The daily Nebraskan. ([Lincoln, Neb.) 1901-current, October 04, 1993, Image 1

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    ◄ MEWS
Spirits, discs
soar at ultimate |- nHan
tournament. mOlllIay
*«•« 82/45
mostly sunny and
High costs threaten health center’s night hours
By Becky Becher
Staff Reporter
High pcr-studcnt costs may
cause the University Health
Center to shut its doors after
11 p.m., a health center official said.
Kunle Ojikutu, health center di
rector, said that during a recent inter
nal evaluation, health center officials
discovered the high, inefficient cost
of serving students between 11 p.m.
and 7 a.m.
In a four-month period only 161
students used the health center be
tween 11 p.m. and 7 a.m., he said. Of
those students, Ojikutu said only 57
needed immediate care. The other
104 could have waited until the next
The cost of serving those 161 stu
dents was $38,002 — $236 per pa
tient, Ojikutu said.
Even fewer students used the
Health Center’s night service during
the summer. During a 15-week peri
od, 42 students used the center at
night, and only three cases were con
sidered urgent.
Ojikutu said it cost $16,335 to
keep the center open at night during
the summer, or $388.92 per patient.
Cost per patient rose to more than
$5,000 when only the urgent cases
were considered.
“You have a very small number of
students utilizing a big chunk,” Oj ikutu
said of the per student costs.
The figures, Oj ikutu said, show
that students arc not being served as
well as they could be. He said the high
per-patient costs were not an efficient
way to run a business.
Ojikutu said raising student health
center fees was one of the only alter
natives to cutting hours.
“We don’t want to do that,” he
Oj ikutu said off cials were consid
See HOURS on 3
_ , L bandy bummers/UN
Shane Smith, a senior business management major at UNL, will be running in the New
Y ork Marathon Nov. 14. Smith’s run willbenef it the Leukemia Society of America and help
raise money for Christian Knapp, 11, of Lincoln, who has leukemia.
More than a race
UNL senior dedicates run to boy with cancer
By Alan Phelps
Senior Reporter
When Shane Smith runs in
the New York Marathon,
he’ll be aiming for more
than just the finish line.
Smith, a senior business man
agement major at the University of
run to benefit the Leukemia Soci
ety of America.
“I thought it was a good idea
because it gives me more determi
nation to get out there and run,"
Smith said
In preparation for the Nov. 14
race, Smith is training and lining up
sponsors to pledge certain amounts
of money for each mile he runs.
So far, Smith has rung up almost
$500 in donations. Each of the 20
Nebraska runners in the Leukemia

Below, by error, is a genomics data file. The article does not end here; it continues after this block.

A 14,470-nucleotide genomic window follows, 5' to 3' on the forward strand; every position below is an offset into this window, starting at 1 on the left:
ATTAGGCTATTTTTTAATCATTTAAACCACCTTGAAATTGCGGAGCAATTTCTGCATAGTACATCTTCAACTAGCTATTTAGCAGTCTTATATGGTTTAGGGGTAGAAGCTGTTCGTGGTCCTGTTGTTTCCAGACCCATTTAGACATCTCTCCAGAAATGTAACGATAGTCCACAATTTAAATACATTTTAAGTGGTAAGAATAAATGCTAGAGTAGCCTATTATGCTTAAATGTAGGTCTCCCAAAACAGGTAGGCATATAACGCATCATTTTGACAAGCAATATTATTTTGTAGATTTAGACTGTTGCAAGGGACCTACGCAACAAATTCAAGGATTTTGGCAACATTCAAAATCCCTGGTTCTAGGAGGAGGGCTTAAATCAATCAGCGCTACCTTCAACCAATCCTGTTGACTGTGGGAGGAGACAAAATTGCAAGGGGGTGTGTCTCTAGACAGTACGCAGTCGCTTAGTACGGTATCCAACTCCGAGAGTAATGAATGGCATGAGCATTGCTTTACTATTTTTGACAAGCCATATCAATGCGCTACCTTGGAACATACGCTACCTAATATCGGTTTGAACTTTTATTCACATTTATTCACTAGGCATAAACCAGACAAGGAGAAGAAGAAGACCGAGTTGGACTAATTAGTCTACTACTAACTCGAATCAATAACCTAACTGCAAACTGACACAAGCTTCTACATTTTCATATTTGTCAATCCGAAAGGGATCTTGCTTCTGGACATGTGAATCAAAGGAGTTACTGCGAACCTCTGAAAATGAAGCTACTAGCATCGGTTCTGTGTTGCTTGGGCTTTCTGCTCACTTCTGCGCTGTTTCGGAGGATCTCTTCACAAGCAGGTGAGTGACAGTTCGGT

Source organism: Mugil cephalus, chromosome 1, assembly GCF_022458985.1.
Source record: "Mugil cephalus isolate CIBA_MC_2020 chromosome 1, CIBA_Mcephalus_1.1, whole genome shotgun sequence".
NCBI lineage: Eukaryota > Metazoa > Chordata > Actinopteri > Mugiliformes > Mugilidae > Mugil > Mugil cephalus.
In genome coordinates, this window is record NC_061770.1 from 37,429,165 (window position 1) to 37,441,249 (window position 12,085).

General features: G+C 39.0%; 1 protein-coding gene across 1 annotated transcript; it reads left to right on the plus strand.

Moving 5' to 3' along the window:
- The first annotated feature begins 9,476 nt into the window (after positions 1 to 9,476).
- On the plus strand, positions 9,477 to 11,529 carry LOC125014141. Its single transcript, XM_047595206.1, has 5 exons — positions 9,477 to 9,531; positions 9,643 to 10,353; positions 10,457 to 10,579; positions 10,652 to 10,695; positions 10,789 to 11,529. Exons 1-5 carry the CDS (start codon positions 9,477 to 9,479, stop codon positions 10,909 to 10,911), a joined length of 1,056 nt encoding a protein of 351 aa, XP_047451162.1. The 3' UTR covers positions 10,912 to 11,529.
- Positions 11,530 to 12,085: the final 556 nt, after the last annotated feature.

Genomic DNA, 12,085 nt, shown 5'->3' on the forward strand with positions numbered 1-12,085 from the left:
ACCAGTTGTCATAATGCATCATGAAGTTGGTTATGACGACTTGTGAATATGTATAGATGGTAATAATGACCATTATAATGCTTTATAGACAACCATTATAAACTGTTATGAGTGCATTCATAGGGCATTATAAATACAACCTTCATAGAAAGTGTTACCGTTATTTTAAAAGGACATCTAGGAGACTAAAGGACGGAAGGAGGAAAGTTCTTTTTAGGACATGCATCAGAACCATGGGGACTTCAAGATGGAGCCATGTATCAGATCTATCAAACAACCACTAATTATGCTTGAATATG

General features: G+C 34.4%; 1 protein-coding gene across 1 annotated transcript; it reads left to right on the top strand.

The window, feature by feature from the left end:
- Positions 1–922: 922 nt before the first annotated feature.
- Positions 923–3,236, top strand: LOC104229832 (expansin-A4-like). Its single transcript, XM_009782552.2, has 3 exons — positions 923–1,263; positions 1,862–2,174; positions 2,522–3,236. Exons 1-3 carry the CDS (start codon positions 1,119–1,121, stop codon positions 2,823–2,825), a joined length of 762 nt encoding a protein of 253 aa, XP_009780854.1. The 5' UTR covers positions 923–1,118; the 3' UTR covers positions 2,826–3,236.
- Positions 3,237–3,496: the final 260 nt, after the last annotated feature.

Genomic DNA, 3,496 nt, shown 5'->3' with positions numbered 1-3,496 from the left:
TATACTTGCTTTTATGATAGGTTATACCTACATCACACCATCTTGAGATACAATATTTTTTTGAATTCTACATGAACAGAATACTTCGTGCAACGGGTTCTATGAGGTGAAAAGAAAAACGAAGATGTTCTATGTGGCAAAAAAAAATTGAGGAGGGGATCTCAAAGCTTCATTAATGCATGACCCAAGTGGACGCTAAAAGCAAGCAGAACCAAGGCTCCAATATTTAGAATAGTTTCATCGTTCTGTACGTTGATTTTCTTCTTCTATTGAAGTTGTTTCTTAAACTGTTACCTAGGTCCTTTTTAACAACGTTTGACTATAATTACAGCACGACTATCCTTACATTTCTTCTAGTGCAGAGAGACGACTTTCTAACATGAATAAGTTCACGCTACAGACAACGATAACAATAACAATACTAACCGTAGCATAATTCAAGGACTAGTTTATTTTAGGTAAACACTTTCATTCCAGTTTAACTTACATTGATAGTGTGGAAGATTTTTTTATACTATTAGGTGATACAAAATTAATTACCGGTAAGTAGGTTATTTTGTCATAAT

Society’s Mid-America Chapter
Team in Training hopes to raise at
least $3,000.
If the runners meet their goal,
one leukemia researcher could be
funded for three years. Smith said.
The search for a cure for leuke
mia took on special meaning for
Smith after the society introduced
him toChristian Knapp of Lincoln,
the 11-year-old patient to whom
Smith is dedicating his run.
“When I first started training, he
would ride his bike three or four
miles with me,” Smith said. “Now
I seem to be running a lot farther
than that.”
Knapp is in remission. Until he
was nine years old, the sixth-grader
went through a range of treatments
from spinal taps to chemotherapy.
Smith said he and Knapp used to
spend a couple of days each week
together playing miniature golf or
running. Now that school has be
gun again, the two haven’t had as
much time to hang out.
Knapp said he was looking for
ward to Smith’s run.
“It makes me feel happy,” he
said. “I think it would be fun, and
it’d help me.”
Smith became involved with the
leukemia project through some run
ning friends in Omaha. He said he
See RUN on 3
U N L rei ects speech code
Policy stresses
manner, not words
By Paula Lavigne
Staff Reporter
Call it Newspcak. Call it Polit
ical Correctness. But Univer
sity of Pennsylvania student
Eden Jacobwitz calls his university’s
speech code a violation of his rights.
Earlier this year, Jacobwitz was
cited with violating the university’s
speech code because he yelled “Shut
up, you water buffalo,” to a group of
noisy students.
The speech code violation charge
did not hold up in court, and Jacobwitz,
alter ft long, drawn-out battle, was
able to return to classes this semester.
In 1990, the University of Ncbras
code to its Student Code of Conduct
Linda Schwartzkopf, the director
of Student Judicial Affairs at UNL,
said many universities that adopted